More
120703_Madeby_David_01_72

New Work by David Taylor

In case you hadn’t noticed, the big trend in these leaner, post­–economic disaster days, has been to elevate the lowest of low-grade materials into something elegant by design. OSB, polystyrene, plywood, plastic, MDF, resin — the list is endless. But you’d be hard pressed to think of a designer who does the opposite, who purposefully debases the precious commodity he’s been trained to craft to perfection. And yet what other choice did David Taylor have? After graduating from Konstfack in 1999, the Stockholm-based silversmith began to see the price of his raw materials soar: “Silver simply became too expensive for me to work with,” he says. “Without the benefit of a commission, working on spec becomes impossible when silver has quadrupled in price over the last eight years.” But Taylor’s loss was our gain: The designer began dabbling a few years ago in what he calls “a cheaper neighborhood,” making object assemblages by grafting more inexpensive materials like concrete, brass, and steel onto smaller silver pieces.
More
RO_SR_settee

ROLU’s Settee X Three at Sit and Read Gallery

It's fitting that the boys from ROLU would choose to introduce the show they opened this past Saturday at Williamsburg's Sit and Read Gallery with this quote from American sculptor Richard Artschwager: "Everything matters. An itchy nose, scratching it; a distant train. A bit of coffee left in the mug. My hand grasping the mug, the thumb providing guidance. Every encounter with another person... etc." Beyond being a mantra as of late for the Minneapolis-based studio, its core message — everything matters — could easily describe the approach they and most of our other design friends took to ICFF weekend: Why do one show when you can cram in three, or four? Thus while Sit and Read's Kyle Garner was installing his hand-dyed Sling Chairs at our Modern Craft show at the Merchant's House Museum, he was also prepping his gallery for the exhibition with ROLU, who were also installing new pieces at the Boffo Show House and at the No Frontier show with Volume Gallery at Mondo Cane in Tribeca. As a working method, everything matters may actually be dangerous to one's health, but when applied to a single design project, it turns out the results are pretty stunning — in this case, a series of furnishings and experiments that will be on view at Sit and Read through July 1. Click through to see what ROLU co-founder Matt Olson had to say about the project, and watch a video documenting how one part of it came to life.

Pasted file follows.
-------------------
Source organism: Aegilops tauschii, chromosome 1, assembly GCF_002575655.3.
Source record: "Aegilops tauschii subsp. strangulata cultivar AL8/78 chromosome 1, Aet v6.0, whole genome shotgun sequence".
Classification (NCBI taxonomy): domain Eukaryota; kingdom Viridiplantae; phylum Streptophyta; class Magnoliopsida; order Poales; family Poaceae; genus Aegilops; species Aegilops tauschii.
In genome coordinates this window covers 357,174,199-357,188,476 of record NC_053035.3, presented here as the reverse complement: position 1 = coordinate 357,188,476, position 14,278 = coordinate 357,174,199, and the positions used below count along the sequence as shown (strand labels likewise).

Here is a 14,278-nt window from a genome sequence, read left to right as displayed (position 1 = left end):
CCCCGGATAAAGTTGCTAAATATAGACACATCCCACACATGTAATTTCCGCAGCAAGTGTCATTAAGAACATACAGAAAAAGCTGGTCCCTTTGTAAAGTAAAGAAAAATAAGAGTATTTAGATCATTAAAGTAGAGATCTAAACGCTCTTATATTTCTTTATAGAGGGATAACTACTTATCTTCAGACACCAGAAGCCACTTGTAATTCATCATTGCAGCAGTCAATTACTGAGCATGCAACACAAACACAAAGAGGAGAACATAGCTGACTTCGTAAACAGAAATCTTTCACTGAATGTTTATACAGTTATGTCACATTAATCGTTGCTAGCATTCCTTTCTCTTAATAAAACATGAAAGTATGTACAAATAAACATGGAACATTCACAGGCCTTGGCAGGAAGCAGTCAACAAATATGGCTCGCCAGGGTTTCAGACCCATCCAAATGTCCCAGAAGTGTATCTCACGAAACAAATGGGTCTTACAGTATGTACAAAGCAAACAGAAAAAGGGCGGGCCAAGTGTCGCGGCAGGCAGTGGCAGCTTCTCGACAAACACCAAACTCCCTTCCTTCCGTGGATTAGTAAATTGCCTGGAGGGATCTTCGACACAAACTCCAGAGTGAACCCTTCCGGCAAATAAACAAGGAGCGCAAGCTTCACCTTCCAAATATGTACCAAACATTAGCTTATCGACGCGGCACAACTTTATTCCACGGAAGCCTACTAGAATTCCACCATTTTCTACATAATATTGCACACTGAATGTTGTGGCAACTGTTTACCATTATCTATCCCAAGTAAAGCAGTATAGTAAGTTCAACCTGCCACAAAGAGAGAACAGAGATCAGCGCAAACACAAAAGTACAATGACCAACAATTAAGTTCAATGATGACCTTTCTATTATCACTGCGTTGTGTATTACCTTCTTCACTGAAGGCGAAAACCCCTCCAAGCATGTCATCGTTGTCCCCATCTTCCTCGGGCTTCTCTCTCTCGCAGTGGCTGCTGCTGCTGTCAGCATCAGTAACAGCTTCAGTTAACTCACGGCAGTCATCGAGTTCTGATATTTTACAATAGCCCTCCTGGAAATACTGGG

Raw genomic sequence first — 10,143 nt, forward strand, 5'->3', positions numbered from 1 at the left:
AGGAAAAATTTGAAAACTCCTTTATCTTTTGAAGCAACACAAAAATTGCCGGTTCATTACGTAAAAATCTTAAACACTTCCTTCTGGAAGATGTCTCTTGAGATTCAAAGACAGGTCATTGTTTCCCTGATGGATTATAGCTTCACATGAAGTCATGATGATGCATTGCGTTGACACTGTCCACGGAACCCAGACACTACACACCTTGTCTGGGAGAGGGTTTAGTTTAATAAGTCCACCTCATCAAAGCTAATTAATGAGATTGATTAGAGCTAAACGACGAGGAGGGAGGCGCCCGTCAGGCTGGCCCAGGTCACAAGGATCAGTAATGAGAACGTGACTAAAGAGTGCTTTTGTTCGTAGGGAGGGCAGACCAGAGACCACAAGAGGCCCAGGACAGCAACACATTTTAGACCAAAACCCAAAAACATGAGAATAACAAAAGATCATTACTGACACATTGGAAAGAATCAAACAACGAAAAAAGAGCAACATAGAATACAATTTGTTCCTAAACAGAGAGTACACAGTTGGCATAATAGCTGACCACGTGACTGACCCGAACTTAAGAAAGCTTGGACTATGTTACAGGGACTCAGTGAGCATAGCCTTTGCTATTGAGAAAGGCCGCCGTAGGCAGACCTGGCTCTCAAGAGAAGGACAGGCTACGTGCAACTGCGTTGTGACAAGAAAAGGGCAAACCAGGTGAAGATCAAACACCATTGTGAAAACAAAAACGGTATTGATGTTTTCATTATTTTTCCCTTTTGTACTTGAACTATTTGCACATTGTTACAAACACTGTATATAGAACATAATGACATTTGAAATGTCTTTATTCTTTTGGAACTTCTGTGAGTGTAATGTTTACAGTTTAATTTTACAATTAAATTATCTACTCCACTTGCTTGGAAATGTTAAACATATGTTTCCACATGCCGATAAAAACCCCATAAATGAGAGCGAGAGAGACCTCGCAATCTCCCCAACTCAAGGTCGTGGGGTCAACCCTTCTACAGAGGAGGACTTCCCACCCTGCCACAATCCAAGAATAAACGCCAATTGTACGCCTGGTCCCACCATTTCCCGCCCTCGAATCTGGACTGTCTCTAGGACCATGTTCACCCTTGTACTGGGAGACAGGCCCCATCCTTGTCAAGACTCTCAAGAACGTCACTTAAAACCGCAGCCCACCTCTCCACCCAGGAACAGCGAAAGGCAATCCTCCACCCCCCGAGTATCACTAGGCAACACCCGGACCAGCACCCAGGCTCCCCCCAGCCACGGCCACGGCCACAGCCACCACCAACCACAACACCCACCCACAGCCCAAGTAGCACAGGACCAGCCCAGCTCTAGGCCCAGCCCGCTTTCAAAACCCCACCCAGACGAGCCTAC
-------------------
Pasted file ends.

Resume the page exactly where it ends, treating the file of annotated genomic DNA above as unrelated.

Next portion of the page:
More
In the main room of the couple's tiny new one-bedroom apartment is a table Tuazon made for Perret for her birthday.

Oscar Tuazon, artist, and Dorothée Perret, editor

Like most good photographers, Daniel Trese is a chronic wanderer. Troll the internet for instances of his work for magazines like Pin-Up and Butt, and you’ll find visual essays — often accompanied by musings he wrote himself — that seem like off-the-cuff missives from the road. “Oh hi, I was just traveling from Paris to the Italian countryside and I managed to shoot these beautiful images for you,” is what a typical contribution from the Los Angeles–based photog seems to say. So we were pleased earlier this winter when Trese wrote to us with pictures he’d taken during a recent visit to the new Paris home of his friends, the art-world power couple Dorothée Perret — formerly of Purple and current editor of Paris, LA — and Oscar Tuazon, a onetime Seattleite who makes sculptural art in raw concrete and wood, and who’s about to become known as one of the stars of this year’s upcoming Whitney Biennial. The couple and their two girls had recently relocated after a fire burned down their Montmartre duplex, and Tuazon had built bits of the new house from pieces of the old. Trese, who was in Paris during Fashion Week shooting bloggers Tavi Gevinson and Diane Pernet for a Dutch magazine called Girls Like Us, shot both houses and sent us notes he'd jotted down from his day with the family.
More